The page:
Cultivating Global Connections
Students in the International Learning
Community at the North Miami Campus
are focused on contributing to and
experiencing American culture. Students
in the Black Student Union (BSU) are
intent on asserting themselves as an African
American community active on campus,
and making others aware of their culture
“Students in both groups are all enthusiastic;
they’re ready to try anything and
do anything. They’re very intelligent, very
motivated. They share those similarities,”
says Petas Bonaparte, instructor in the
School of Arts & Sciences on the North
Miami Campus. What the groups also have
in common is Bonaparte as club advisor.
On campus teaching English, communication
skills, composition and literature
for four years, Bonaparte recalls being in
clubs during her own student days and
their vital impact on her education. “That
interaction with other students I remember
as being a highlight of my college experience,” Bonaparte says. “I want to share my expertise.”
Bonaparte guides the nearly 45 students
in her learning community and the dozen
BSU members who meet biweekly and for
monthly outings, with characteristic high
energy and imagination. The international
group takes trips to places like colonial
Williamsburg where members can learn
about the history of America. The group
also stages an annual holiday World
Celebrations to spotlight cultural traditions.
For the BSU, Bonaparte helped organize a
highly praised presentation on the legacy
of the Black arts movement and literary
experience in New York during the 1960s.
“The contributions I make are always
based on creativity — anything that’s new
and exciting and current — and students
love that,” she notes.
Her own affections encompass the
entire campus community. “It was love at
first sight. I loved the campus, the faculty,
the energy and diversity of the students,”
Bonaparte gushes. “Interaction with students
is my reward.”
Image top: NMI instructor and club advisor Petas Bonaparte visited Williamsburg, Va., with members of the
International Learning Community for a lesson in American history.
Fundamentals with Frosting
There are areas of culinary study beyond labs and textbooks.
Unexplored novel and tangential topics are the
playground of the Providence Campus Pastry Arts Club.
Christina Harvey, instructor in the International Baking
& Pastry Institute, took over the defunct Cake Club seven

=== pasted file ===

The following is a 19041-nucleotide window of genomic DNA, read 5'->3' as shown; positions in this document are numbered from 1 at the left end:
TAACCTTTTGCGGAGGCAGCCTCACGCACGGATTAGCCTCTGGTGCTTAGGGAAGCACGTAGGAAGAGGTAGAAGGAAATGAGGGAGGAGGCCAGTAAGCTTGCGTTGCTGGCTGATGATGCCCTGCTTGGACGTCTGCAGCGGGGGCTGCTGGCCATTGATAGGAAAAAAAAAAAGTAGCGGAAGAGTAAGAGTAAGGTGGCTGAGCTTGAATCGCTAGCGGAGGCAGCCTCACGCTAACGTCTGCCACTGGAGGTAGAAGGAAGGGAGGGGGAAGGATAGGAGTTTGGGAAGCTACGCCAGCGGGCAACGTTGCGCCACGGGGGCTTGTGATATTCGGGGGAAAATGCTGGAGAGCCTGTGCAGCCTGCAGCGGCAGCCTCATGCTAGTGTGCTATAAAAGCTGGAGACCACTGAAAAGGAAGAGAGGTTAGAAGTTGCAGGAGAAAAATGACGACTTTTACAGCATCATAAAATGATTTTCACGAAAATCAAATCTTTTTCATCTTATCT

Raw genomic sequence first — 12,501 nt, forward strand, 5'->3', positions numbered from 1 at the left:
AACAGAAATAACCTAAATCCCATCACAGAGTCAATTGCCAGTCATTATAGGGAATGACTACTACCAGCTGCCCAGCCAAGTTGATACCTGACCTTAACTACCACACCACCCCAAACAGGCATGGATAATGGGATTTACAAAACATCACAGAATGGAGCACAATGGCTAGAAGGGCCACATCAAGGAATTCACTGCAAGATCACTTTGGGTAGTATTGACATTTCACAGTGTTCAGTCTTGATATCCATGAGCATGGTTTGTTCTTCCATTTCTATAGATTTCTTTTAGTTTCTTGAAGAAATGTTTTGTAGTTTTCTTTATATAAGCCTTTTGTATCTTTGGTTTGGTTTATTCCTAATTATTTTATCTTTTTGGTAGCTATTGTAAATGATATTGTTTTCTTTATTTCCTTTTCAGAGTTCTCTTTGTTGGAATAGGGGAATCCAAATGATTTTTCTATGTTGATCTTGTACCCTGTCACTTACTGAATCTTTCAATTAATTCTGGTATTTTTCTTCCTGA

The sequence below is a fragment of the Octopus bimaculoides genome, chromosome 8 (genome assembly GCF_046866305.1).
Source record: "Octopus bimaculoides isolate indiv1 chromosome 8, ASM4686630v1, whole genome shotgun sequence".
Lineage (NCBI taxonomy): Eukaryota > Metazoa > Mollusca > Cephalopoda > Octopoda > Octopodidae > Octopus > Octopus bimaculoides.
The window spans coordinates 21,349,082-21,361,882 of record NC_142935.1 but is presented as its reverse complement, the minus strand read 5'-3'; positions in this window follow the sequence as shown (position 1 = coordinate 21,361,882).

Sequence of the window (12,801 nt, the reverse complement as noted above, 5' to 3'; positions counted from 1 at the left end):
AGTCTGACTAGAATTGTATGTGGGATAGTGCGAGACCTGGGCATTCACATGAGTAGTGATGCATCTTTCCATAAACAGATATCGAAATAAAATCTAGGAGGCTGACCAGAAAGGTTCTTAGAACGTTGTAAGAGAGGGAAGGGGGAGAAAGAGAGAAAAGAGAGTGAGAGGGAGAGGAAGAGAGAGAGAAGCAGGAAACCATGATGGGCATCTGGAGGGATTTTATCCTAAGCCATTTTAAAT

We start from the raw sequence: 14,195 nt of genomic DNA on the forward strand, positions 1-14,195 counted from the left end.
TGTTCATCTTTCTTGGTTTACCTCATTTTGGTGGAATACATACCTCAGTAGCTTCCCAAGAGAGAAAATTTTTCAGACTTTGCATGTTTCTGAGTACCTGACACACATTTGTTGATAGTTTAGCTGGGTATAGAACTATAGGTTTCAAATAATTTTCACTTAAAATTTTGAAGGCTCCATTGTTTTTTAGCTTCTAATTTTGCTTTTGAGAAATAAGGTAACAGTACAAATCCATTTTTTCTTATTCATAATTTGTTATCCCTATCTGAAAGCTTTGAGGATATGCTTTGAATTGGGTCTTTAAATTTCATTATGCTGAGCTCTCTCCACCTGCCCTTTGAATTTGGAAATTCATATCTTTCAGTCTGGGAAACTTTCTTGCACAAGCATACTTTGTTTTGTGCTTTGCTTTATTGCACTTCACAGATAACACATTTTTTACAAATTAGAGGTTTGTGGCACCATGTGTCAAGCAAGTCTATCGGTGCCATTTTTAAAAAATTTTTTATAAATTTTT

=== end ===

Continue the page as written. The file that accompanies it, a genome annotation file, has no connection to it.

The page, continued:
years ago, changing the focus to pastry arts. “I try to expose
students to parts of the pastry industry that they wouldn’t
get in class,” Harvey says.
Food photography, demonstrations by JWU and outside
chefs and hands-on sessions offer forums for exploration. “It
gives them an outlet if they want to create something outside
the classroom which they’re not exposed to,” she notes.
The club meets at least once a month with members dictating
direction. Field trips have included three excursions to
the Chocolate Bar in Boston, Mass., and an outing at a local
cinema for a showing of “King of Pastry.” Lectures include
discussion of trends.
“Right now the key word is sustainability — what is within
season and available whether culinary or pastry,” Harvey
says. Club members consider the texture-altering magic
of molecular gastronomy and sample gourmet chocolates
harboring complex flavors. They explore ways pastry recipes
are being shaped by dietary restrictions to offer gluten- or
Beyond the group’s educational sessions are its contributions
to community. The Pastry Arts Club bakes close to
1,000 cookies during the holidays for the university’s
Drop In & Decorate efforts. Students and staff ice the
sweets to be distributed to local food pantries, emergency
shelters, senior centers, lunch programs and other
While Harvey’s own specialty is plated desserts, in her 11
years with the institute, she’s taught every area but bread.
“We wouldn’t be where we are today without Food Network
or Martha Stewart. Students are graduating from high
school knowing that they want to be a food star,” she says.
“I’m introducing pastry techniques that might spark their
interest in other avenues that students are not exposed to in
their education at JWU.”
Image above: Christina Harvey works with a student on a plated dessert.